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See also: носы
- Prying, inquisitive or curious in other’s affairs; tending to snoop or meddle.
- They built tall fences, yet the nosy neighbors always seemed to know everything about them.
- Having a large or elongated nose.
- 1962, Paul Engle, Golden Child, page 25:
- "Look at you, a handsome man of thirty, with thick brown hair and a nosy nose and enormous feet and hands that can drive a team of horses or a yoke of oxen or," she hesitated in a brief shyness, and then went on, "a loving wife."
- 1971, William Cooper, You want the right frame of reference, page 22:
- She had the same sort of handsome, square-cut features as Timothy, with the difference that her nose was small and short — it was obvious that Timothy got his thick dark hair, his brown eyes and his nosy nose from his father, that vigorous impresario who had died suddenly of a a heart-attack, his first, two years before the War began.
- 1982, Art Journal - Volumes 42-43, page 322:
- The problem is particularly acute in caricature when a variety of divergent features is forced into a precarious union, when a "nosy" nose is trying to get along with a hesitant mouth and vigilant eyebrows.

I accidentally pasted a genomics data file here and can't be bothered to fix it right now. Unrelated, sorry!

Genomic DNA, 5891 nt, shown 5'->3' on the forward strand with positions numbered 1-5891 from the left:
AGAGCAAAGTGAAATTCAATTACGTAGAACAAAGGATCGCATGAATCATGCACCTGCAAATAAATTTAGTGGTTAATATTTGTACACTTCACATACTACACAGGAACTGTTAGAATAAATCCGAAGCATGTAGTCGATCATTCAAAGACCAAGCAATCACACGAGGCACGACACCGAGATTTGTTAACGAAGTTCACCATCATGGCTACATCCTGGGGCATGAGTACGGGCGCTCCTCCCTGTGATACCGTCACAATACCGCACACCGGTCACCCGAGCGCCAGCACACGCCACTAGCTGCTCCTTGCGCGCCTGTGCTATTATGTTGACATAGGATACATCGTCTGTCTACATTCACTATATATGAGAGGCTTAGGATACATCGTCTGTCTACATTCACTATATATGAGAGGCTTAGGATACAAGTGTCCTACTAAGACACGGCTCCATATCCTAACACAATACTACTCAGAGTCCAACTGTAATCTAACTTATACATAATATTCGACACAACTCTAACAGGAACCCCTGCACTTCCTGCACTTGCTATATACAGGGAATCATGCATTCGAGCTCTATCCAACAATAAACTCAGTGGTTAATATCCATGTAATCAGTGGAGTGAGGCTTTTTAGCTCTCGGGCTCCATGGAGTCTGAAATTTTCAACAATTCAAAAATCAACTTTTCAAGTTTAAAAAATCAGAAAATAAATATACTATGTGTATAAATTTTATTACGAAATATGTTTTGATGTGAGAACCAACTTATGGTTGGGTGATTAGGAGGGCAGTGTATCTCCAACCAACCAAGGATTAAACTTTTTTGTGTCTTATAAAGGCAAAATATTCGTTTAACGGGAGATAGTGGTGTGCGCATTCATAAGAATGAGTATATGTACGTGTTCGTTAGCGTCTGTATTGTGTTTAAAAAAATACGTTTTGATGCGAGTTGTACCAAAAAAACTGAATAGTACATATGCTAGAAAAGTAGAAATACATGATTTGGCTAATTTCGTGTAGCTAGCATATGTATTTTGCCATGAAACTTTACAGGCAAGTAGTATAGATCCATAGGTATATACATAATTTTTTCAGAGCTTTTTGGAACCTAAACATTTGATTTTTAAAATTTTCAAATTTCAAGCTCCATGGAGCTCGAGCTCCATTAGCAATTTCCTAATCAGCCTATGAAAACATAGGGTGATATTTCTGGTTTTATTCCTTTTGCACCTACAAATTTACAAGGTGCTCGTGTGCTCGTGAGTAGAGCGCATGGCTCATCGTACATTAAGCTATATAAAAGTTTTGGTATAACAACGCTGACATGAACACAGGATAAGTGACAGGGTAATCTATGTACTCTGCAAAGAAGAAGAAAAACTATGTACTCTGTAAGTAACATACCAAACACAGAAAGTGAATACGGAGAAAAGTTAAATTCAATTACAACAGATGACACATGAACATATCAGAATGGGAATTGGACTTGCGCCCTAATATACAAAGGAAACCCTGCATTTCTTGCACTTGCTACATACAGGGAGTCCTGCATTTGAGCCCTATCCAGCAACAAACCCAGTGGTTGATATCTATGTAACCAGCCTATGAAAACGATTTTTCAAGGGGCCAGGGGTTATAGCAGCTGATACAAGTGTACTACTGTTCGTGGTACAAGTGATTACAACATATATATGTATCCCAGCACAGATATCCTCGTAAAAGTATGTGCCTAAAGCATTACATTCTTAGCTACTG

- 2005, R. G. Crouch, The Coat: The Origin and Times of Doggett's Famous Wager, page 99:
- Nosy in his looks by the large hooked proboscis, which dominated his face, as well as by character, Ebenezer wanted, perhaps even needed, to know everyone's business.
prying, inquisitive or curious in other’s affairs; tending to snoop or meddle
nosy (plural nosies)
- (Britain, slang) A look at something to satisfy one's curiosity.
- I might wander down to the construction site for a nosy at what they're building.
- island (area of land completely surrounded by water)
nosy m inan